Have you ever met someone for the first time who proceeds to tell you in the first ten minutes their entire life's story? The pain and suffering, unfair treatment and family drama told to you before you have a chance to remember their name? You may feel empathy for this unknown person, but you may also find yourself backing away, checking your watch, and finding excuses to escape. This is also true for readers and an audience meeting your main character for the first time.
Think about how you introduce yourself to others. Usually, if we're interested in possibly developing a relationship, we are on our best behavior when we first meet someone new. We show off our strengths and keep our weaknesses and flaws in the background, if we reveal them at all. This gives the other person time to get to know and like us before we reveal the darker side of ourselves. We do this because most of know that until we feel comfortable with another person, we are not often ready to learn about their flaws, fears, and prejudices.
Today's plot consultation again brought to mind the importance of how a writer introduces the protagonist.
The writer had pages and pages of backstory and was impatient to share the details with the reader. She was okay with letting go of the Prologue she had crafted -- 30 - 40 pages -- but throughout the plot consultation asked if now she could include the information. I continually cautioned her to wait as long as possible.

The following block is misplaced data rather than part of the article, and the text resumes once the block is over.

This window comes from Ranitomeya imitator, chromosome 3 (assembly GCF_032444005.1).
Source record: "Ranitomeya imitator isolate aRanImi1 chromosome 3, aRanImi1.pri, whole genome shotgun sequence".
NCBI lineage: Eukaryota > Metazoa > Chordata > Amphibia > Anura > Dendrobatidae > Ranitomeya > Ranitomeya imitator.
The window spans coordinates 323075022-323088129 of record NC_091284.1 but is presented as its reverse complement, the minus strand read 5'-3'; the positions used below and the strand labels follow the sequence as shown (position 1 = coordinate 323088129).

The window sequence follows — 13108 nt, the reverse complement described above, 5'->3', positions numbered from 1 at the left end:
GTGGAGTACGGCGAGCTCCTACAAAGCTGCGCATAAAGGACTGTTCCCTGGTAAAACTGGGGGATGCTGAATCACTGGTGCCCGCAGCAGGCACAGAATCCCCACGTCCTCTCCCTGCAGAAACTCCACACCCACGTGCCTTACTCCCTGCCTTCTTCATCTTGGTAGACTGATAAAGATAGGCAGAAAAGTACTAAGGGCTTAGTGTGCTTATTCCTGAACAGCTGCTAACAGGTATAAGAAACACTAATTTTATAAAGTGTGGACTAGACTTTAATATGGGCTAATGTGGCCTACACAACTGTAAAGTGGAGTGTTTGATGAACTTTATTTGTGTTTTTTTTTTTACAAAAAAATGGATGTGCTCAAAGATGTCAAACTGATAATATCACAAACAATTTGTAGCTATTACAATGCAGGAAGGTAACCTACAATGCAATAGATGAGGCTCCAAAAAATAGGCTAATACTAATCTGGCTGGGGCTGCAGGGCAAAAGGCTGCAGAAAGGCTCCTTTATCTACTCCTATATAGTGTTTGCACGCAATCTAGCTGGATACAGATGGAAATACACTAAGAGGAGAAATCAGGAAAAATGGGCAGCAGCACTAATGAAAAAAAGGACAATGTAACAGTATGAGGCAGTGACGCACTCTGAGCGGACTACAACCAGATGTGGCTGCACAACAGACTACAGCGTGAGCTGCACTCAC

Yes, a writer can incorporate backstory into the Beginning (1/4) but it is best if it is done through setting, time frame, authentic details, imbedded in dialogue (without resorting to "information dumping") through word choices, actions, reactions, mood, tone, and thematic significance. Get the front story going first to hook readers and audiences.
Curiosity is one of the most powerful tools to pull the reader deeper into the story. Give away everything up front and you lose that. Plus, you risk overwhelming readers before they have a chance to truly connect with the character.